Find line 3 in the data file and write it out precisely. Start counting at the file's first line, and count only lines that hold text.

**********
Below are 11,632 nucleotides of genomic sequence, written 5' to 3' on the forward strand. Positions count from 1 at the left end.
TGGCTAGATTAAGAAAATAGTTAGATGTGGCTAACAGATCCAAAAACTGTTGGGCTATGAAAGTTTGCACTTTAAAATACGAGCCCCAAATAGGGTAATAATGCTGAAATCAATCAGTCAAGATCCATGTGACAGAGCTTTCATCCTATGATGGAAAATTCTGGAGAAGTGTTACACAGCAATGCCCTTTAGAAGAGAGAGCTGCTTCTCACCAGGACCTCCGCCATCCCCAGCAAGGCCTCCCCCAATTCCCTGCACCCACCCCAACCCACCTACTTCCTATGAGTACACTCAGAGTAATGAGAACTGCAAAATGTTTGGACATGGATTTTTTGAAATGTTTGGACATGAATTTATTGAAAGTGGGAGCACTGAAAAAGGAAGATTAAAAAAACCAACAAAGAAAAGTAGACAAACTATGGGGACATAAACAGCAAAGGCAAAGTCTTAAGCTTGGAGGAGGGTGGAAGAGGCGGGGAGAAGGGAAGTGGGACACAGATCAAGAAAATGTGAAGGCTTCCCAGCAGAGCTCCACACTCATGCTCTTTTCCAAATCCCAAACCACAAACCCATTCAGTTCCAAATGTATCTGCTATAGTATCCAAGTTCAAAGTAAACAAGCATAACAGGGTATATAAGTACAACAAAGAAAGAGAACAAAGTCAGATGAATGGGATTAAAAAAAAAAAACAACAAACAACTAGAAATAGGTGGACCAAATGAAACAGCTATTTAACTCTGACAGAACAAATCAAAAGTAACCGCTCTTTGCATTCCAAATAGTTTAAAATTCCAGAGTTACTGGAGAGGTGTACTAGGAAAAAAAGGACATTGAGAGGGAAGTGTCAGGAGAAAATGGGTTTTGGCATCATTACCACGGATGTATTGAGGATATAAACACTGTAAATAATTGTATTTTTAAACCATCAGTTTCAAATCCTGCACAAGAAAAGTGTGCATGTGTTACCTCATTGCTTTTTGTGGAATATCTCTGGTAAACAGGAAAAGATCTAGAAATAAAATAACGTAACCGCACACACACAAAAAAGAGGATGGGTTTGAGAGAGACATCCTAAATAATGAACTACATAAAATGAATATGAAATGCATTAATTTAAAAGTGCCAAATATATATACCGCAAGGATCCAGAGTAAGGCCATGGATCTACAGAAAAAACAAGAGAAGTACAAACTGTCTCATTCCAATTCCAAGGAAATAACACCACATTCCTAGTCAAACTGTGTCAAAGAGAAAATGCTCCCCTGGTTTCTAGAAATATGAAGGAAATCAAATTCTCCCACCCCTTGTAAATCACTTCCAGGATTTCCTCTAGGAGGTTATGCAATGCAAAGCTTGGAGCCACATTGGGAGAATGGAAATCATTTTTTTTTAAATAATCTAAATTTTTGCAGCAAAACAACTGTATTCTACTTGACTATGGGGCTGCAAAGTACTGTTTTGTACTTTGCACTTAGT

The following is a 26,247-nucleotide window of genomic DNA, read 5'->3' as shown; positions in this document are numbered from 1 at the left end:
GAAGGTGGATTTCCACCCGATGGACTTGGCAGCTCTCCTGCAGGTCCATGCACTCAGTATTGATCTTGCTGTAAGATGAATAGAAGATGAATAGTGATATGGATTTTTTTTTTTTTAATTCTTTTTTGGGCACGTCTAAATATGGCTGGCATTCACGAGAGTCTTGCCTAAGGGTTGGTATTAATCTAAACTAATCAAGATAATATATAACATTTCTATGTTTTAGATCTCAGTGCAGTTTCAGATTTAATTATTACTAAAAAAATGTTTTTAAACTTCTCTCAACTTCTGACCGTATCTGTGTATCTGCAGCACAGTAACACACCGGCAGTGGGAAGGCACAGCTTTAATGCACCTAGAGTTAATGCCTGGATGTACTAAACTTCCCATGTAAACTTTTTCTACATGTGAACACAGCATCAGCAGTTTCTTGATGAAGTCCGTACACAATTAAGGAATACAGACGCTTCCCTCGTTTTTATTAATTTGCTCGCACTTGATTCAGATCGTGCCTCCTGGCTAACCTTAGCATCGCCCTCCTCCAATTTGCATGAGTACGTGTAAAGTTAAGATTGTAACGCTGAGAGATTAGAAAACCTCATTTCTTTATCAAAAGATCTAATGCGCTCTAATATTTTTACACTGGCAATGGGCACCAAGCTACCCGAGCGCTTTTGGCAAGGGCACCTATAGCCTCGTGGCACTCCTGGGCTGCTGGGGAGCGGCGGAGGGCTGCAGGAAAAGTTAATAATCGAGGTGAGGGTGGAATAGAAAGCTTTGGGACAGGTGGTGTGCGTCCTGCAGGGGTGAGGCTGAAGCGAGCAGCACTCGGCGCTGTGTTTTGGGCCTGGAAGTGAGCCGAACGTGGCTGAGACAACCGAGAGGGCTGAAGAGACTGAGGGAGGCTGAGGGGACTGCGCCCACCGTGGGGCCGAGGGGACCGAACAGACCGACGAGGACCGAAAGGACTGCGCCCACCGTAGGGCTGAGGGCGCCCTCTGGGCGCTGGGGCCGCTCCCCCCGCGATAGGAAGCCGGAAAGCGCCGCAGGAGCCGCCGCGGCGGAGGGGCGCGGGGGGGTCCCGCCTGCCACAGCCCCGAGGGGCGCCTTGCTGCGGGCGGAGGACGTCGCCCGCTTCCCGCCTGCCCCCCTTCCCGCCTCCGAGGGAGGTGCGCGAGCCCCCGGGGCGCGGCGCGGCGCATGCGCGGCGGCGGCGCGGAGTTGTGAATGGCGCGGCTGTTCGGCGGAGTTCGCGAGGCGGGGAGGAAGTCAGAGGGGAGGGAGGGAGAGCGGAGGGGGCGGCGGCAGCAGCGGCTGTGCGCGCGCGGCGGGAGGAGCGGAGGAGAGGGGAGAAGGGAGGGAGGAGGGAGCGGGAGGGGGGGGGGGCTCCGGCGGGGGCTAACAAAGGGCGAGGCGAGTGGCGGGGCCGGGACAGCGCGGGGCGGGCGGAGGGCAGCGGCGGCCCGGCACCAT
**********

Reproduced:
The following is a 26,247-nucleotide window of genomic DNA, read 5'->3' as shown; positions in this document are numbered from 1 at the left end: